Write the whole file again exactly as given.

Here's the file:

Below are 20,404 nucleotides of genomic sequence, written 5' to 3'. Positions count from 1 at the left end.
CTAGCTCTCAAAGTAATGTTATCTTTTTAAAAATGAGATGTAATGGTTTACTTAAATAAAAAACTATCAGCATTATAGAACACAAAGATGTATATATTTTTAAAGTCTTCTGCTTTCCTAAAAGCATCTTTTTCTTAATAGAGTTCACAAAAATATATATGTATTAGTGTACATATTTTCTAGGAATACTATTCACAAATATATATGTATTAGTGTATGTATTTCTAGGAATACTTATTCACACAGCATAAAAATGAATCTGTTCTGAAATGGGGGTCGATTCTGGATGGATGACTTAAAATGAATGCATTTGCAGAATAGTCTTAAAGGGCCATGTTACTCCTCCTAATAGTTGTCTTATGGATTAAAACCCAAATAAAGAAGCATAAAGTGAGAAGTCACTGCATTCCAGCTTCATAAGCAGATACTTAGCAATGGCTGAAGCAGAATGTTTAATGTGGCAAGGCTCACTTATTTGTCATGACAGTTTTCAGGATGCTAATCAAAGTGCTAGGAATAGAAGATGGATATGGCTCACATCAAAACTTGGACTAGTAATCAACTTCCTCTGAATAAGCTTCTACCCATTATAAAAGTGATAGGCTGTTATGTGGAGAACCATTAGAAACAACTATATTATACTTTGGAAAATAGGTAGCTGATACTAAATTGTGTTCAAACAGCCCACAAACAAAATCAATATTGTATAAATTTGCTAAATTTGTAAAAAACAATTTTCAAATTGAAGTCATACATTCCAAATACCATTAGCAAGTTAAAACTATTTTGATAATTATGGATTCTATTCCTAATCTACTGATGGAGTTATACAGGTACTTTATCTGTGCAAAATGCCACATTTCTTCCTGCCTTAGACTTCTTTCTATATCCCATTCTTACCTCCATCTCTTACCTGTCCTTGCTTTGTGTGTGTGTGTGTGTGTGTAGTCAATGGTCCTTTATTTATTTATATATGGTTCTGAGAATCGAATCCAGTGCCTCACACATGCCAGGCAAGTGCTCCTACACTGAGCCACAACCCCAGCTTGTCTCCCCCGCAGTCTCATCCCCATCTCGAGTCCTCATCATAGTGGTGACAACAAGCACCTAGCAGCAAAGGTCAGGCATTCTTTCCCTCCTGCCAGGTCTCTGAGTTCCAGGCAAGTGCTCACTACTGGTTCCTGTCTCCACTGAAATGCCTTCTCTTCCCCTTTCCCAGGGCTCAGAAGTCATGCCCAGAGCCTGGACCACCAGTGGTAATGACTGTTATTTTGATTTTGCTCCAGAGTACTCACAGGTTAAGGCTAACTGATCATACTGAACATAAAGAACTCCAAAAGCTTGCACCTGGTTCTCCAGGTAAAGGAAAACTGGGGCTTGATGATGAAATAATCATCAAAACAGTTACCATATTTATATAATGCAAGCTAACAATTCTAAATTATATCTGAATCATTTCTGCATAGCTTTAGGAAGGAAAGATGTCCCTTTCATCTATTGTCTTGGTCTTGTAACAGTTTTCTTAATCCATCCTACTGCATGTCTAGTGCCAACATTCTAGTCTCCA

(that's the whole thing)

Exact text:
Below are 20,404 nucleotides of genomic sequence, written 5' to 3'. Positions count from 1 at the left end.
CTAGCTCTCAAAGTAATGTTATCTTTTTAAAAATGAGATGTAATGGTTTACTTAAATAAAAAACTATCAGCATTATAGAACACAAAGATGTATATATTTTTAAAGTCTTCTGCTTTCCTAAAAGCATCTTTTTCTTAATAGAGTTCACAAAAATATATATGTATTAGTGTACATATTTTCTAGGAATACTATTCACAAATATATATGTATTAGTGTATGTATTTCTAGGAATACTTATTCACACAGCATAAAAATGAATCTGTTCTGAAATGGGGGTCGATTCTGGATGGATGACTTAAAATGAATGCATTTGCAGAATAGTCTTAAAGGGCCATGTTACTCCTCCTAATAGTTGTCTTATGGATTAAAACCCAAATAAAGAAGCATAAAGTGAGAAGTCACTGCATTCCAGCTTCATAAGCAGATACTTAGCAATGGCTGAAGCAGAATGTTTAATGTGGCAAGGCTCACTTATTTGTCATGACAGTTTTCAGGATGCTAATCAAAGTGCTAGGAATAGAAGATGGATATGGCTCACATCAAAACTTGGACTAGTAATCAACTTCCTCTGAATAAGCTTCTACCCATTATAAAAGTGATAGGCTGTTATGTGGAGAACCATTAGAAACAACTATATTATACTTTGGAAAATAGGTAGCTGATACTAAATTGTGTTCAAACAGCCCACAAACAAAATCAATATTGTATAAATTTGCTAAATTTGTAAAAAACAATTTTCAAATTGAAGTCATACATTCCAAATACCATTAGCAAGTTAAAACTATTTTGATAATTATGGATTCTATTCCTAATCTACTGATGGAGTTATACAGGTACTTTATCTGTGCAAAATGCCACATTTCTTCCTGCCTTAGACTTCTTTCTATATCCCATTCTTACCTCCATCTCTTACCTGTCCTTGCTTTGTGTGTGTGTGTGTGTGTGTAGTCAATGGTCCTTTATTTATTTATATATGGTTCTGAGAATCGAATCCAGTGCCTCACACATGCCAGGCAAGTGCTCCTACACTGAGCCACAACCCCAGCTTGTCTCCCCCGCAGTCTCATCCCCATCTCGAGTCCTCATCATAGTGGTGACAACAAGCACCTAGCAGCAAAGGTCAGGCATTCTTTCCCTCCTGCCAGGTCTCTGAGTTCCAGGCAAGTGCTCACTACTGGTTCCTGTCTCCACTGAAATGCCTTCTCTTCCCCTTTCCCAGGGCTCAGAAGTCATGCCCAGAGCCTGGACCACCAGTGGTAATGACTGTTATTTTGATTTTGCTCCAGAGTACTCACAGGTTAAGGCTAACTGATCATACTGAACATAAAGAACTCCAAAAGCTTGCACCTGGTTCTCCAGGTAAAGGAAAACTGGGGCTTGATGATGAAATAATCATCAAAACAGTTACCATATTTATATAATGCAAGCTAACAATTCTAAATTATATCTGAATCATTTCTGCATAGCTTTAGGAAGGAAAGATGTCCCTTTCATCTATTGTCTTGGTCTTGTAACAGTTTTCTTAATCCATCCTACTGCATGTCTAGTGCCAACATTCTAGTCTCCA